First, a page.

6. An amplifier as claimed in claim 2, in which at least a preselected one of said hybrid circuits is composed of a three-winding hybrid coil and a balancing network for balancing said preselected circuit, two of the three windings of said hybrid coil constituting differential windings and having a neutral tap, the remaining winding of said hybrid coil being a balancing network winding for coupling thereto a portion of said balancing network, the remaining portion of said balancing network being connected to said differential windings, said neutral tap being connected to that one of said input and said output circuit which is connected to said preselected hybnid circuit, the ends of said differential windings being connected to a predetermined side of said amplifying paths.

7. An amplifier as claimed in claim 6 in which the impedance characteristics of said portion of said balancing network connected to said differential windings are such as to prevent the amplifier from oscillating.

S. An amplifier as claimed in claim 2 in which said output circuit includes: two input terminals for receiving said combined signal from said hybrid output circuit; two output terminals for deriving said combined signal at the output end of the amplifier; and two feedback terminals for supplying feedback signals to said feedback path, one of said input and one of said feedback terminals eing grounded, the other feedback terminal being connected to a first point common to the feedback path and to said output circuit, the position of said point being chosen to select a portion of the combined signals impressed across said two input terminals for feedback along said feedback path.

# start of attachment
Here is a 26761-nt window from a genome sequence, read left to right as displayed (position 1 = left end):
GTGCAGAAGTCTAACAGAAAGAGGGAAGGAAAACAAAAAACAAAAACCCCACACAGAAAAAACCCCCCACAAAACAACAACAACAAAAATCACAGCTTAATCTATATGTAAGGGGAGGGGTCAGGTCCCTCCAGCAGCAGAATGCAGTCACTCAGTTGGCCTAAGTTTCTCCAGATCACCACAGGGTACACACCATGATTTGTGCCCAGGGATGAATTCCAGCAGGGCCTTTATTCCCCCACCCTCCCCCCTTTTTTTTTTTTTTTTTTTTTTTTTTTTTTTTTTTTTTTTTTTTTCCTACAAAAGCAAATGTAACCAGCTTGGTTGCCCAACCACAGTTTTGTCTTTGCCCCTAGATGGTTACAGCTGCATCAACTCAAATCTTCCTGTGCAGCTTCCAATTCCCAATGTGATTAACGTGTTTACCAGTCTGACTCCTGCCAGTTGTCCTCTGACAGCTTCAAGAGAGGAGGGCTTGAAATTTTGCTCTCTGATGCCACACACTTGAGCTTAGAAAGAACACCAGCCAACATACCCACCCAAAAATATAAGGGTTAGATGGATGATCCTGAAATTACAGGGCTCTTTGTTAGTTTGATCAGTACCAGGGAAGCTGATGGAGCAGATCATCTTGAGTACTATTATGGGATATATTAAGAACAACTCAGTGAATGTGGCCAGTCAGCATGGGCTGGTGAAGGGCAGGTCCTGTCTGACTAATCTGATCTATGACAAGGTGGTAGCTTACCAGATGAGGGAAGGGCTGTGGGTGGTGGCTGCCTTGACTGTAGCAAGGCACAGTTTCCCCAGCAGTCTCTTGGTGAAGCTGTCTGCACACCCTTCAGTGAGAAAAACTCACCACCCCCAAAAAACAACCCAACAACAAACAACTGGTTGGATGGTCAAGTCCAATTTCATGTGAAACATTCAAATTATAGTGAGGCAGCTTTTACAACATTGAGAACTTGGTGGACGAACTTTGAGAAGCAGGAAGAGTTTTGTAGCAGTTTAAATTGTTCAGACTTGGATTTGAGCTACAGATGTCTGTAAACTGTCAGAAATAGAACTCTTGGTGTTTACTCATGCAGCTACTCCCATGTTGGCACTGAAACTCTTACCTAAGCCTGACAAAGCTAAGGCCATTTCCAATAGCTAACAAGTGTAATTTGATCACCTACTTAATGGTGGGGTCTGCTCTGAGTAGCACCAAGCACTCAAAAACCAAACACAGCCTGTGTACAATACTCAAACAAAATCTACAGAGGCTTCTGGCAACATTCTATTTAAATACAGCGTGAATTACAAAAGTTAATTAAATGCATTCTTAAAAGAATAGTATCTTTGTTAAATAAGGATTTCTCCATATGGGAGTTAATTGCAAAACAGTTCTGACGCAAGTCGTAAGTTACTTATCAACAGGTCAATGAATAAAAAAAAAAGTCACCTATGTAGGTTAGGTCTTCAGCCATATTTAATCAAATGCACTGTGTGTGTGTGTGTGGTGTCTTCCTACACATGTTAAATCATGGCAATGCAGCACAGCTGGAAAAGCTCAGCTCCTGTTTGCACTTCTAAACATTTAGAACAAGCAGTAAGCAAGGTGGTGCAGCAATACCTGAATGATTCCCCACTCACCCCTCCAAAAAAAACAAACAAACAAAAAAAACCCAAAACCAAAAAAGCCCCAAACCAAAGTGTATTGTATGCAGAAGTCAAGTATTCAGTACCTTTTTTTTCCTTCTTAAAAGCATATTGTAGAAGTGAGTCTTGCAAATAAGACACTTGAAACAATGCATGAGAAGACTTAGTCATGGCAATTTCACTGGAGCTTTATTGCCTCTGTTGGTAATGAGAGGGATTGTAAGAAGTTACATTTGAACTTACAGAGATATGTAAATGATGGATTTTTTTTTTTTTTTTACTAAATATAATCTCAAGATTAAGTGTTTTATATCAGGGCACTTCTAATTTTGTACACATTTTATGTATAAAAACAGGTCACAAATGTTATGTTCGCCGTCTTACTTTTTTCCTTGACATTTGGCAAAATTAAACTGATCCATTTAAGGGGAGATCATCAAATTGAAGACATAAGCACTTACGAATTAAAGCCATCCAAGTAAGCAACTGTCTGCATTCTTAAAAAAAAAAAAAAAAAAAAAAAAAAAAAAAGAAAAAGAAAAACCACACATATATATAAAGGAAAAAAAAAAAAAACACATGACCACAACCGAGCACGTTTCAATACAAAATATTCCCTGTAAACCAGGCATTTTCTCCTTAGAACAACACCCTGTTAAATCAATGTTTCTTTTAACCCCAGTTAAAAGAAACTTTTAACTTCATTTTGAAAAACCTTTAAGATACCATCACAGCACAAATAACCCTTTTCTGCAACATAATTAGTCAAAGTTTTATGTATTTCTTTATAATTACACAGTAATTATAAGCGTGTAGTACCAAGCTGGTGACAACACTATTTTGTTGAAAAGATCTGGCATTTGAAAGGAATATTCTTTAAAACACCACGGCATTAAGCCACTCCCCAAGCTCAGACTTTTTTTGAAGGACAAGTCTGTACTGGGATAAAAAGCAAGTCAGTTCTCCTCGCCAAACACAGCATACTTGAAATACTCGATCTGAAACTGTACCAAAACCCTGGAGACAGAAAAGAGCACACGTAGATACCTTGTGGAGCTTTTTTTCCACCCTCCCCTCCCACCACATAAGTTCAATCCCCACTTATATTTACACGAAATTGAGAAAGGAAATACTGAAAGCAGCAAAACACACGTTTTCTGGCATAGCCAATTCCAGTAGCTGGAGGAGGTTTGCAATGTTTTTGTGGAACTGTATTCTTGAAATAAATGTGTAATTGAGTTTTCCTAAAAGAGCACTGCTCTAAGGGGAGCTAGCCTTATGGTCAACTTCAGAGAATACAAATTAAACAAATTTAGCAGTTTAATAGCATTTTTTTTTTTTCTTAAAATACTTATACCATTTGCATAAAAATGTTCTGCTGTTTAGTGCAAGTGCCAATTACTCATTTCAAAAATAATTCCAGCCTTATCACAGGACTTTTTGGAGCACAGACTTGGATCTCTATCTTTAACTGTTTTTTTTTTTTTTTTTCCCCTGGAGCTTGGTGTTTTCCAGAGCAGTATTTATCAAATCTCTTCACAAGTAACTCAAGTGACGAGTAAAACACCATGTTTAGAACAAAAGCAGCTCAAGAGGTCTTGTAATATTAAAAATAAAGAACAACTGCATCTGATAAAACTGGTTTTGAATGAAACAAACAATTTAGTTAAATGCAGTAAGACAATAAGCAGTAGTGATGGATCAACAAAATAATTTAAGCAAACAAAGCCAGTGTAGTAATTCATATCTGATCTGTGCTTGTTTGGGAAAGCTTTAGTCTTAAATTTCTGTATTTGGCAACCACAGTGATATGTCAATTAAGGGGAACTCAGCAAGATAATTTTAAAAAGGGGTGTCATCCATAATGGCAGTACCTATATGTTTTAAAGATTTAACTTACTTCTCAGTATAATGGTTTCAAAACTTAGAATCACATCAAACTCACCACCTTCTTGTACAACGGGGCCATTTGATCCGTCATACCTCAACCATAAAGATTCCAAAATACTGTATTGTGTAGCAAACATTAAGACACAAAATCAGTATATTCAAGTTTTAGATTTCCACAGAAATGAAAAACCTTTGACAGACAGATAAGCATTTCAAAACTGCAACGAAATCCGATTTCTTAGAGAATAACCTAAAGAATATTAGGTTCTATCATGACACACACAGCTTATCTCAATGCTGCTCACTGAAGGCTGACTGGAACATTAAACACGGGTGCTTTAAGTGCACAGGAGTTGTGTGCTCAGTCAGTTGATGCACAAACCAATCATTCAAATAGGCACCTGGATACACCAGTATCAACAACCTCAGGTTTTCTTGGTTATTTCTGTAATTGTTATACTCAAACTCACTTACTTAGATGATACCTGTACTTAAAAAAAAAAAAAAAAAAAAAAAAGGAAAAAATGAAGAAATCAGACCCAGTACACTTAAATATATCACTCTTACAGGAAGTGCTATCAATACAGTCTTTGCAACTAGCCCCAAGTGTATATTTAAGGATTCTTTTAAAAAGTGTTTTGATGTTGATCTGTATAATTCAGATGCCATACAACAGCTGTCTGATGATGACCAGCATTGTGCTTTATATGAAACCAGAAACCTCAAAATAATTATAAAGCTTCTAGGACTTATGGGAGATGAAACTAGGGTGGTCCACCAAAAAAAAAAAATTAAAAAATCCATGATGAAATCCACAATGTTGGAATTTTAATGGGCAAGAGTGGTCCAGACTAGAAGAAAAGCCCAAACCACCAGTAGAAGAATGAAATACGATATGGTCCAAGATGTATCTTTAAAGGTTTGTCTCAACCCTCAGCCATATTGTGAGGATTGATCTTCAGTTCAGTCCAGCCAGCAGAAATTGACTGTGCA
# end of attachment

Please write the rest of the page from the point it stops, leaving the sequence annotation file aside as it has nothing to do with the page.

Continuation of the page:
9. An amplifier as claimed in claim 2, in which said output circuit includes: two input terminals for receiving said combined signal from said output hybrid circuit; two output terminals for deriving said combining signal at-the output end of the amplifier; and two feedback terminals for supplying said feedback signal to said feedback path; and wherein that input terminal which is not connected to said output hybrid circuit and one of said feedback terminals are connected to said amplifying paths and to said feedback path, the other feedback terminal being connected to ground and to a first point common to the feedback path and to said output circuit, the position of said point being chosen to select a portion of the combined signals impressed across said two input terminals for feedback along said feedback path.

18. An amplifier as claimed in claim 9 in which said output circuit comprises an output transformerj whose primary winding is connected to that input terminal which a is connected to said output hybrid circuit and to an output means are connected to said primary winding of said output transformer for preventing oscillations.

11. An amplifier as claimed in claim 8, in which said output circuit comprises an output transformer whose primary winding is connected to both that input terminal which is connected to said output hybrid cricuit and to that feedback terminal which is connected to said first point and whose secondary winding is connected to said two output terminals.